DLT to Become X2 Popular in IoT

Half of the companies cannot reliably determine whether their IoT devices were hacked
16 January 2019   423

This is stated in the report of the company Gemalto, specializing in digital security.

During 2018, the use of the blockchain in the Internet of Things services and devices increased from 9 to 19 percent. This happens despite the global legal uncertainty around this new technology.

During the study, Gemalto surveyed 950 experts in technology and business. 23% of respondents expressed confidence that the distributed registry technology would be the “ideal” solution for ensuring the security of IoT devices. Moreover, 91% of companies that do not use blockchain today, plan to correct this fact in the future.

Given the increase in the number of IoT-enabled devices, it's extremely worrying to see that businesses still can't detect if they have been breached. With no consistent regulation guiding the industry, it's no surprise the threats – and, in turn, vulnerability of businesses – are increasing. This will only continue unless governments step in now to help industry avoid losing control.
 

Jason Hart

CTO, Gemalto

Despite the gradual increase in the use of blockchain-based solutions, the mass adoption of technology is still far away. Companies mainly rely on other security methods. In particular, 71% of respondents are limited to data encryption, 66% - methods based on passwords, 38% - prefer two-factor authentication. It is also noteworthy that about half of the companies cannot reliably determine whether their IoT devices were hacked.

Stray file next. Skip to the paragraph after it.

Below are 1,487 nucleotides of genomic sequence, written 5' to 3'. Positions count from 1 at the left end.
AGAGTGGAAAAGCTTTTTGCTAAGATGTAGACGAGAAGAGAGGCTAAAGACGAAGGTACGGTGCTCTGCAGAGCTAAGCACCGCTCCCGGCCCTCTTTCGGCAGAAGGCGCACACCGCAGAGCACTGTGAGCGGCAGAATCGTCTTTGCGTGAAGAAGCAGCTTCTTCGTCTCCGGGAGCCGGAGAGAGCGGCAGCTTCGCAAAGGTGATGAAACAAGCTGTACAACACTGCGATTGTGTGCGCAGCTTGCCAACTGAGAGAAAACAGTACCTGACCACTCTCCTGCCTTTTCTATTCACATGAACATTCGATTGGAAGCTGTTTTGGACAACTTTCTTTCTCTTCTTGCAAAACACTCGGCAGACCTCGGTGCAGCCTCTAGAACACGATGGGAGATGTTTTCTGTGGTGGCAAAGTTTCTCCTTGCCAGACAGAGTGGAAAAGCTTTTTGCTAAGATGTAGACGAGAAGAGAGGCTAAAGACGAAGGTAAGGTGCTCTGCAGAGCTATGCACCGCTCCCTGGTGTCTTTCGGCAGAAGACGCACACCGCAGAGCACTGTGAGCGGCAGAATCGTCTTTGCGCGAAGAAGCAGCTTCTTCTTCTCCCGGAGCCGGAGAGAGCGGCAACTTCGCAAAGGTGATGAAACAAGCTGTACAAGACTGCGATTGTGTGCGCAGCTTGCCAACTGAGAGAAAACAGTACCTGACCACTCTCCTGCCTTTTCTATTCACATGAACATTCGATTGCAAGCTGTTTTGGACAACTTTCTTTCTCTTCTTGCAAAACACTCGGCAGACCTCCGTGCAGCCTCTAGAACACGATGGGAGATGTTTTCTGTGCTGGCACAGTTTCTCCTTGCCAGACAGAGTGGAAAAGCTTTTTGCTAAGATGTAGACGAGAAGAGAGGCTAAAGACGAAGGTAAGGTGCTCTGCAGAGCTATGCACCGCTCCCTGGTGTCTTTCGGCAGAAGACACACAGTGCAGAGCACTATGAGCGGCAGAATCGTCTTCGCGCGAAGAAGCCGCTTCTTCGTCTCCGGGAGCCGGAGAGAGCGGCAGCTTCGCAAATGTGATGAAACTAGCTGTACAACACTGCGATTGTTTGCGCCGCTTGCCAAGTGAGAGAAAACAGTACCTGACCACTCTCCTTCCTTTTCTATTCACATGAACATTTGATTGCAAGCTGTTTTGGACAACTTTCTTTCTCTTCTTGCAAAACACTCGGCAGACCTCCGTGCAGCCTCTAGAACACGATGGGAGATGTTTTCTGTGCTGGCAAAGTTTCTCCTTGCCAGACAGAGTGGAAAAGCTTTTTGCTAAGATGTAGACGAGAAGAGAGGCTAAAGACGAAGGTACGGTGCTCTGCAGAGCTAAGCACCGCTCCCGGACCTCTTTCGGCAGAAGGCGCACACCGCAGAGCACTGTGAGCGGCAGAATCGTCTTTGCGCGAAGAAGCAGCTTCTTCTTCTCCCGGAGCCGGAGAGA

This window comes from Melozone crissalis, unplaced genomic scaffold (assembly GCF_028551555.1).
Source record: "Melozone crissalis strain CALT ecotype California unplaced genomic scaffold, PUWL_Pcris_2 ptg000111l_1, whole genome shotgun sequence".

The overwhelming majority of respondents (95%) are convinced that standardization is necessary for safety methods.

Bitcoin SV Blockchain to Undergo Reorganization

This happened due to the fact that some blocks were rejected by Bitcoin SV blockchain
19 April 2019   104

Several blocks were rejected by the Bitcoin SV network after the addition, which caused the re-organization in the blockchain's history.

Almost each time someone is trying to produce a very large block on the BSV chain, there’s a reorg. Just an hour ago our Blockchair engine has witnessed a 3-block reorg (I think that's a record)! Blocks #578640–578642 got orphaned by a longer chain because they were too big
 

Nikita Zhavoronkov

Lead developer, Blockchair

The large blocks, about which Zhavoronkov writes, are no longer displayed by the blockchain browser, since they are not part of the main chain in which they were located until a certain moment, until they were replaced by another chain, which eventually became dominant.

This is basically exactly the problem the BU gigabock testnet identified. At sizes > 100mb the mempools were so out of sync that blocks were basically transmitted as full blocks.

BSV had ONE 128mb block and it caused a six block reorg. On the BU testnet sustained 128mb blocks caused a total breakdown of the chain where there were so many reorgs that every node had a different view of the state of the blockchain.
 

Chris Pacia

Developer, Bitcoin

Thus, Chris assumes that the problem is caused not by the malicious actions of the network members, but by its functional bug. 

This update is noticeable in the background of recent Bitcoin SV delisting campaign, which was started by the number of big exchanges as a reply to lawsuit by Craig Wright, BSV supporter, against anonymous critic.